Admired Leader Interview - Jane Wahl

Tue, 01/15/2019 - 11:34



Jane Wahl


Claim Team Manager – Property Complex


State Farm Insurance Companies


Continuous  J

University of Florida – BS in Mathematics


Number of years as leader



What are the top skills a leader needs to have? What’s the best way to build them?

There are so many to choose from!  Respect for others, delegation skills, ability to learn, resourcefulness, confidence, humility, common sense, and the list goes on.  As to how to build them…if you don’t mind, I’m going to paraphrase a conversation from the old Andy Griffith show as an example.  Hopefully you’re not too young to remember it;  at least it’s still on in reruns!  Andy, the sheriff, and Barney, his deputy, are talking.  Barney tells Andy, “You know what, Andy?  You got really good judgment.  How did you get such good judgment?”  Andy says, “Oh, I don’t know – experience, I guess.” Barney says, “Experience, huh?  Well how do you get experience?”  And Andy says, “I don’t know – bad judgment, I guess.”

One great way to learn your skills is by watching and emulating the good leaders you work with (or doing exactly the opposite of the not-so-good leaders).  You can even take courses in leadership.  But you build and fine-tune a lot of skills by simply doing the things that have to be done, and learning from your experiences. 

How do you build rapport or trust among a team?

Building rapport with a work team is very similar to building rapport with any group, just in a different setting.  Being friendly and genuine both count for a lot.  This doesn’t mean you need to be buddies with everyone, but you do need to have positive relationships in order to be able to work well together.  If you make it a goal to earn your team’s respect, you probably will, and good rapport grows naturally from there.    


To build trust, you need to be trustworthy.  This means being honest with your team, sharing what you can, but also telling them if you have information but you’re not in a position to share it.  Let them know when you just plain don’t know things, too.  Keep confidences, and do what you say you’re going to do. 


Also, definitely rely on your team for their expertise.  I believe people do things in part because they want to contribute, and work is no exception.  Certainly the paycheck is a large part of the incentive, but while they’re earning it, most people want to actually earn it, and contribute to the results.  A leader’s job is to facilitate that:  help them develop the skills they need, and create opportunities for them to do things they’ll excel at, that will be beneficial for the organization.  Make it easy for them to be successful. 

What’s the most rewarding part of being a leader?

Seeing a goal achieved is one of the most rewarding things.  Whether it’s something you and your team developed and planned as a group, or a personal goal you encouraged and helped a team member to reach, that feeling of accomplishment is tremendous.  One of the greatest is when someone you’ve worked with gets promoted.  Developing people is one of the primary goals in leadership, and to see that come to fruition for someone who really deserves it is very cool.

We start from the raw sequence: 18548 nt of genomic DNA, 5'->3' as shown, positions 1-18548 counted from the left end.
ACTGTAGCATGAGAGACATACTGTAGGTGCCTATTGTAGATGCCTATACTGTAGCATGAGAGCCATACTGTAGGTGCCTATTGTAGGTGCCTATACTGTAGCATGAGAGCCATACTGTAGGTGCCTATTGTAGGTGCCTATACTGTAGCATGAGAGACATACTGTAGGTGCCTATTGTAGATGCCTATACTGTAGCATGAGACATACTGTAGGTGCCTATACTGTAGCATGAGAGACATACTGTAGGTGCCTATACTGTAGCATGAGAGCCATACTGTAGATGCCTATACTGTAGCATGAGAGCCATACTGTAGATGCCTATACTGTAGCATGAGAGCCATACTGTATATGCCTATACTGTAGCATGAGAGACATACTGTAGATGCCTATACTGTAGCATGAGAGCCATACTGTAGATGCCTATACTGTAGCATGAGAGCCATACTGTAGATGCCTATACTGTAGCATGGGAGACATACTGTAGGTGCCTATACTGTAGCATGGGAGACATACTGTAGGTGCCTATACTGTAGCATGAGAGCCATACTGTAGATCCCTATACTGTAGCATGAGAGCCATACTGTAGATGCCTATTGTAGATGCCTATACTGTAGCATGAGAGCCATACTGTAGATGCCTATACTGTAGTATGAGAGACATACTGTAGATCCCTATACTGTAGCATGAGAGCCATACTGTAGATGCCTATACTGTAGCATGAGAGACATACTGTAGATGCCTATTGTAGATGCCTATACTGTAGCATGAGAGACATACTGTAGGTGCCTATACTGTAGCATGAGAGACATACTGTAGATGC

It’s also important to make sure your team knows how valuable they are, and how they impact and contribute to the enterprise goals – and one step further, to make sure they know you recognize that, too.    

While serving as a leader is rewarding, it can be tough. How do you stay fresh?

Play tennis!  Just kidding…but only sort of.  You do need to have balance and sometimes you have to get away from the challenges.  But at some point you have to address them, too, and sooner is usually better.  Just thinking about the tough stuff instead of acting on it can make it much more stressful, so moving forward through it as soon as you can really helps.  A mentor of mine once told me, in reference to a difficult situation we were addressing, “This, too, shall pass.”  Really simple words, but they helped tremendously and I have recalled and applied them many times since.


Challenge yourself, too, to do things differently from time to time.  Make yourself take an assignment you normally wouldn’t, or set a different goal.  But don’t forget the things that earned you the position in the first place.  That goes back to that genuineness thing. 

Finally, working with different people always keeps it fresh.  Just when you think you’ve seen everything, you get a new team and it’s a whole new ballgame!  Even after all these years, people continue to surprise me.

If you could go back in time, what piece of leadership advice would you give your younger self, before undertaking your first leadership role?

Know that you’re not going to get everything right on Day One, and that that’s okay.  It’s definitely a “learn as you go” sort of job – but then you can pretty much say that about life in general. 


I’d also tell myself to remember not to always assume everybody knows what you think they know.  Here’s an example of what I mean by that:  in taking a new team I generally assume (and usually rightly so) they all know more about the work than I do.  But I used to also assume they understood things like the link between their work, and the organization’s goals and the customer’s experience – and that’s not always the case.  Part of a leader’s job is to connect those dots and make sure everyone understands where they fit into the overall mission and vision, because that doesn’t always come naturally to everyone.  When people start seeing those links and what they’re doing in the grand scheme, well, those are the really cool light bulb moments that make leadership worth the price of admission. 



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